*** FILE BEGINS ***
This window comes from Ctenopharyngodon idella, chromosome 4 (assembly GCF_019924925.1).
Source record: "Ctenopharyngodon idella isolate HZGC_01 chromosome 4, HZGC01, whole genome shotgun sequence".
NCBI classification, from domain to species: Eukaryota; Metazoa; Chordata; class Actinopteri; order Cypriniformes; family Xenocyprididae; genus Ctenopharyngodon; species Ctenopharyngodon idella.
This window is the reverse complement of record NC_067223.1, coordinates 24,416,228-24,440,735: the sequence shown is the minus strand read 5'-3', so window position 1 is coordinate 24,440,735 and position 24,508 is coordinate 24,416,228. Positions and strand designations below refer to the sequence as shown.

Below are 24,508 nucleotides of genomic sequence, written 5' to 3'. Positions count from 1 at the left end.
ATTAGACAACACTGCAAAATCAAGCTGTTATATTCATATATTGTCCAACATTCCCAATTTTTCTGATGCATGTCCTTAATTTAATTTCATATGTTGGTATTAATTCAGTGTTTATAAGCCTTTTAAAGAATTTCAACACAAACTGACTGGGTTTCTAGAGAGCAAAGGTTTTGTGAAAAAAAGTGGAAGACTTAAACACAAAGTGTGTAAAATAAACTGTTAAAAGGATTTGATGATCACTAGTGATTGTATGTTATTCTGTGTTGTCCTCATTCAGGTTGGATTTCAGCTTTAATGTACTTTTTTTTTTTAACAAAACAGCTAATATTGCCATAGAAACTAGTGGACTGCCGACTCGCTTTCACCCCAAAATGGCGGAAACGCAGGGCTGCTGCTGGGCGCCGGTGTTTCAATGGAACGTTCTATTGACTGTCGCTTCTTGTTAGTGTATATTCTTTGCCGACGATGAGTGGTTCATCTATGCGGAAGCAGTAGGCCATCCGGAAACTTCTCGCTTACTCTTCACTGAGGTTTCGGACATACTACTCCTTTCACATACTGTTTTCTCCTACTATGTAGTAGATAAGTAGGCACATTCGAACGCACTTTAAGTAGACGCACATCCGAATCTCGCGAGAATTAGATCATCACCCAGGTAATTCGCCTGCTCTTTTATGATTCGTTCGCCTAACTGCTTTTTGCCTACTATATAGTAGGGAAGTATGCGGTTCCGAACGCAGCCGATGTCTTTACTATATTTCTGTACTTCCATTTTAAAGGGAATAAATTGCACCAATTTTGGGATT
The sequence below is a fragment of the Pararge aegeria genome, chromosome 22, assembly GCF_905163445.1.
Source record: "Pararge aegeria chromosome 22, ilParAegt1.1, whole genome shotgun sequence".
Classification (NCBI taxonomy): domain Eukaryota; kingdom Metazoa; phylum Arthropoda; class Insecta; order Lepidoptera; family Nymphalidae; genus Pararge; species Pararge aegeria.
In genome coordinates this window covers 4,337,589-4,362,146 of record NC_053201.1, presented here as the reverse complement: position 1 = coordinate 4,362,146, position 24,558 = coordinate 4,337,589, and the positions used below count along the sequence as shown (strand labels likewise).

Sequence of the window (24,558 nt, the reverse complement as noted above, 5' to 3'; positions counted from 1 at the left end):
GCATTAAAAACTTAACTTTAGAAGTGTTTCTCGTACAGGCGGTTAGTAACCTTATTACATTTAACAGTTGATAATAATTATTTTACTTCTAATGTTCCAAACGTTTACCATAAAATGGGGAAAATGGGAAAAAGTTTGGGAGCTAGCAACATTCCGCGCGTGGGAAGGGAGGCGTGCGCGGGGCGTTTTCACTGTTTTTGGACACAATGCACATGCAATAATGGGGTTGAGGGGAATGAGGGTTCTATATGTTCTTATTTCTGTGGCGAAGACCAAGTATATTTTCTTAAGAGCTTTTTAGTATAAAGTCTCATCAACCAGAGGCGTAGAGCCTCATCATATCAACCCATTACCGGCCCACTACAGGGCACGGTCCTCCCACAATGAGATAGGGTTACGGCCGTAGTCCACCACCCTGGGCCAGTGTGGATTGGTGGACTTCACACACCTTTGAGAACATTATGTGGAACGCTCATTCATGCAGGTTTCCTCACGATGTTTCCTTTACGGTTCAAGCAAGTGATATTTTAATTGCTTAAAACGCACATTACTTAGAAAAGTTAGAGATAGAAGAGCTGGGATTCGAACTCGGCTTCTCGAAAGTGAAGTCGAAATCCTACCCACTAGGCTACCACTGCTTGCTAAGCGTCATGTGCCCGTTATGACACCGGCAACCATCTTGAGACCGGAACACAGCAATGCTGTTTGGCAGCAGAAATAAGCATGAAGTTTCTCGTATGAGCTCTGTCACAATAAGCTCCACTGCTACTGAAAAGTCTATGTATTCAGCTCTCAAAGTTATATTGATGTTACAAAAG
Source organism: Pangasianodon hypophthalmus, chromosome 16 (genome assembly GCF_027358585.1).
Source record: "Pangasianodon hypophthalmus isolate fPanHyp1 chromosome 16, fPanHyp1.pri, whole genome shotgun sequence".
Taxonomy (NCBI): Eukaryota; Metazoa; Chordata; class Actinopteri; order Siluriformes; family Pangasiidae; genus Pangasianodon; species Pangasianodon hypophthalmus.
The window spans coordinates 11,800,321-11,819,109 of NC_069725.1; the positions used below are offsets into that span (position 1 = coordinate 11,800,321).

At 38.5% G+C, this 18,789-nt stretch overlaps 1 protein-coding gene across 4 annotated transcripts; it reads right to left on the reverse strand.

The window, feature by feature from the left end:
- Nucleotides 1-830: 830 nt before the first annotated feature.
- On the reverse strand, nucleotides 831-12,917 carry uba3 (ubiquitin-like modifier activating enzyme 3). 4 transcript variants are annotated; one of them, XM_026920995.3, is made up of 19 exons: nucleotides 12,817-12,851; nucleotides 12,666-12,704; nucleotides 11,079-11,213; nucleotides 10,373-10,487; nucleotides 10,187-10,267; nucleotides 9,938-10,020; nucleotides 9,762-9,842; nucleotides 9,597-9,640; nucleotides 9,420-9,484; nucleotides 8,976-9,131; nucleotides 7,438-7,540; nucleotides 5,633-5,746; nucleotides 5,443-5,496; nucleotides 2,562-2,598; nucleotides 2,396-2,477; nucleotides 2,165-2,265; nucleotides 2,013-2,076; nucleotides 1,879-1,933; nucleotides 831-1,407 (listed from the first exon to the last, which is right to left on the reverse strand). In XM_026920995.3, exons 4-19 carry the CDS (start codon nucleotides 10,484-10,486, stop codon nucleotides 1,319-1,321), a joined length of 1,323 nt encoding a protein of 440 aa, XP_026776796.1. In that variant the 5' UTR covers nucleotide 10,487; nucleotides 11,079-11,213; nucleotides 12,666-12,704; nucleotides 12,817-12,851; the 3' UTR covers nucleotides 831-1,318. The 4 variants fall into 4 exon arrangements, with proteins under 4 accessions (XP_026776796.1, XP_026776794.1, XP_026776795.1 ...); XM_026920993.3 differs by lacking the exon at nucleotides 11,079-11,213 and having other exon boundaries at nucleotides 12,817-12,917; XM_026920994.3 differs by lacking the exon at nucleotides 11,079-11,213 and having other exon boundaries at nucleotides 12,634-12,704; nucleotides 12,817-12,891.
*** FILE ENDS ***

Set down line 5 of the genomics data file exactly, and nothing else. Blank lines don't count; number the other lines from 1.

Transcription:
Below are 24,508 nucleotides of genomic sequence, written 5' to 3'. Positions count from 1 at the left end.